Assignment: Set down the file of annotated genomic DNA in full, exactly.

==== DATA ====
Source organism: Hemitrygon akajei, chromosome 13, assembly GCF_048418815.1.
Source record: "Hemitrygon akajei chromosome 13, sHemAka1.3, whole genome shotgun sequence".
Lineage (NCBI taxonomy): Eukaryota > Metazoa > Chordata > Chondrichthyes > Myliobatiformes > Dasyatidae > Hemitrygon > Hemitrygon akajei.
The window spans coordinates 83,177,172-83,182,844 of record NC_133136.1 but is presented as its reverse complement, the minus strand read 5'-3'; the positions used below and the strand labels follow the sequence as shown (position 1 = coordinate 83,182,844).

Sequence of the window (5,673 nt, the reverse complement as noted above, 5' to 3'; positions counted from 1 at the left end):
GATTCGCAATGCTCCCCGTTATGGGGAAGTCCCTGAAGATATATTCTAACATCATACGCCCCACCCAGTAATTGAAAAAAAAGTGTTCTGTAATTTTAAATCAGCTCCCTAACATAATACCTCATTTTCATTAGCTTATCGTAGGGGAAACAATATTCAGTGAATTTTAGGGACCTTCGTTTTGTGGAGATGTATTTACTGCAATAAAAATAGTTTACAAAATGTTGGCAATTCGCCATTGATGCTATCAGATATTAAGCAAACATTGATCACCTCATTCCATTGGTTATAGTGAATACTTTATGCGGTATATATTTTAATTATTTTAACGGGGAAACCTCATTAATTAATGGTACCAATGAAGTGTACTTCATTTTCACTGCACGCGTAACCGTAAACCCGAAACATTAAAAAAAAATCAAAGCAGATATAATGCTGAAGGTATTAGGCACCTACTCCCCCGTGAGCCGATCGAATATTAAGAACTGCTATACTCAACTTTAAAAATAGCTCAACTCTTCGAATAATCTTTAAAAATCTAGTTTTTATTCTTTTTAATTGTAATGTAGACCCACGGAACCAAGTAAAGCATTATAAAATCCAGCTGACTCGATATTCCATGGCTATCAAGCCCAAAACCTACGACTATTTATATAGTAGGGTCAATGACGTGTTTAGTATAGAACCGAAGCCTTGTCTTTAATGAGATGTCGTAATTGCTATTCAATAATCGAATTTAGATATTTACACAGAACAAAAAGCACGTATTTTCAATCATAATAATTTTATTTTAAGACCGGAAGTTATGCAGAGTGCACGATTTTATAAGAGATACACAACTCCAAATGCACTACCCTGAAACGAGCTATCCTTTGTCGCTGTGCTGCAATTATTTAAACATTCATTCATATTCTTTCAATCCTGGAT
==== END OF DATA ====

Source organism: Hemitrygon akajei, chromosome 13, assembly GCF_048418815.1.
Source record: "Hemitrygon akajei chromosome 13, sHemAka1.3, whole genome shotgun sequence".
Lineage (NCBI taxonomy): Eukaryota > Metazoa > Chordata > Chondrichthyes > Myliobatiformes > Dasyatidae > Hemitrygon > Hemitrygon akajei.
The window spans coordinates 83,177,172-83,182,844 of record NC_133136.1 but is presented as its reverse complement, the minus strand read 5'-3'; the positions used below and the strand labels follow the sequence as shown (position 1 = coordinate 83,182,844).

Sequence of the window (5,673 nt, the reverse complement as noted above, 5' to 3'; positions counted from 1 at the left end):
GATTCGCAATGCTCCCCGTTATGGGGAAGTCCCTGAAGATATATTCTAACATCATACGCCCCACCCAGTAATTGAAAAAAAAGTGTTCTGTAATTTTAAATCAGCTCCCTAACATAATACCTCATTTTCATTAGCTTATCGTAGGGGAAACAATATTCAGTGAATTTTAGGGACCTTCGTTTTGTGGAGATGTATTTACTGCAATAAAAATAGTTTACAAAATGTTGGCAATTCGCCATTGATGCTATCAGATATTAAGCAAACATTGATCACCTCATTCCATTGGTTATAGTGAATACTTTATGCGGTATATATTTTAATTATTTTAACGGGGAAACCTCATTAATTAATGGTACCAATGAAGTGTACTTCATTTTCACTGCACGCGTAACCGTAAACCCGAAACATTAAAAAAAAATCAAAGCAGATATAATGCTGAAGGTATTAGGCACCTACTCCCCCGTGAGCCGATCGAATATTAAGAACTGCTATACTCAACTTTAAAAATAGCTCAACTCTTCGAATAATCTTTAAAAATCTAGTTTTTATTCTTTTTAATTGTAATGTAGACCCACGGAACCAAGTAAAGCATTATAAAATCCAGCTGACTCGATATTCCATGGCTATCAAGCCCAAAACCTACGACTATTTATATAGTAGGGTCAATGACGTGTTTAGTATAGAACCGAAGCCTTGTCTTTAATGAGATGTCGTAATTGCTATTCAATAATCGAATTTAGATATTTACACAGAACAAAAAGCACGTATTTTCAATCATAATAATTTTATTTTAAGACCGGAAGTTATGCAGAGTGCACGATTTTATAAGAGATACACAACTCCAAATGCACTACCCTGAAACGAGCTATCCTTTGTCGCTGTGCTGCAATTATTTAAACATTCATTCATATTCTTTCAATCCTGGAT